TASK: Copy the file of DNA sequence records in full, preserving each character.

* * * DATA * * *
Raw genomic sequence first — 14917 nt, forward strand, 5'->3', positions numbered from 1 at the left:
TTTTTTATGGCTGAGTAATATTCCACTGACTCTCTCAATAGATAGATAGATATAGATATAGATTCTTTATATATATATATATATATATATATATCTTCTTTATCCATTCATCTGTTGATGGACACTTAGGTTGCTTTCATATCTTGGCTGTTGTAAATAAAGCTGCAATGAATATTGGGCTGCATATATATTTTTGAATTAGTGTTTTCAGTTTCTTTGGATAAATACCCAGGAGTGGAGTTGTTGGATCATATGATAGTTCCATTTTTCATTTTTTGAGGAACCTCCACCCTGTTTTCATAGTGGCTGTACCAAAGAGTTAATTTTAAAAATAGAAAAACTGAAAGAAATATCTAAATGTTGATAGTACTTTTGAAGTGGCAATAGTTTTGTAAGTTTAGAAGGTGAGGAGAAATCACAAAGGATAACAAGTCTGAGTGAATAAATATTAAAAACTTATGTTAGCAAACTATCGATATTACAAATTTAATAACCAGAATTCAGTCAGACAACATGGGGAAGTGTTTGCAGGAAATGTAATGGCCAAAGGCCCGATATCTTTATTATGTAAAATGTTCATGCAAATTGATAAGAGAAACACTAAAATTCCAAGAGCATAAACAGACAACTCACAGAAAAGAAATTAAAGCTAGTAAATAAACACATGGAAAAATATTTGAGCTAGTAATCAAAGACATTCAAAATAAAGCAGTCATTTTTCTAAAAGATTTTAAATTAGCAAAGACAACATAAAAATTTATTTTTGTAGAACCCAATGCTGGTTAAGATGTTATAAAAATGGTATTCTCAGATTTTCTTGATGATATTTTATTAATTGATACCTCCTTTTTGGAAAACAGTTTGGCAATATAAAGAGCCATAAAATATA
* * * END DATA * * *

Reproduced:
Raw genomic sequence first — 14917 nt, forward strand, 5'->3', positions numbered from 1 at the left:
TTTTTTATGGCTGAGTAATATTCCACTGACTCTCTCAATAGATAGATAGATATAGATATAGATTCTTTATATATATATATATATATATATATATCTTCTTTATCCATTCATCTGTTGATGGACACTTAGGTTGCTTTCATATCTTGGCTGTTGTAAATAAAGCTGCAATGAATATTGGGCTGCATATATATTTTTGAATTAGTGTTTTCAGTTTCTTTGGATAAATACCCAGGAGTGGAGTTGTTGGATCATATGATAGTTCCATTTTTCATTTTTTGAGGAACCTCCACCCTGTTTTCATAGTGGCTGTACCAAAGAGTTAATTTTAAAAATAGAAAAACTGAAAGAAATATCTAAATGTTGATAGTACTTTTGAAGTGGCAATAGTTTTGTAAGTTTAGAAGGTGAGGAGAAATCACAAAGGATAACAAGTCTGAGTGAATAAATATTAAAAACTTATGTTAGCAAACTATCGATATTACAAATTTAATAACCAGAATTCAGTCAGACAACATGGGGAAGTGTTTGCAGGAAATGTAATGGCCAAAGGCCCGATATCTTTATTATGTAAAATGTTCATGCAAATTGATAAGAGAAACACTAAAATTCCAAGAGCATAAACAGACAACTCACAGAAAAGAAATTAAAGCTAGTAAATAAACACATGGAAAAATATTTGAGCTAGTAATCAAAGACATTCAAAATAAAGCAGTCATTTTTCTAAAAGATTTTAAATTAGCAAAGACAACATAAAAATTTATTTTTGTAGAACCCAATGCTGGTTAAGATGTTATAAAAATGGTATTCTCAGATTTTCTTGATGATATTTTATTAATTGATACCTCCTTTTTGGAAAACAGTTTGGCAATATAAAGAGCCATAAAATATA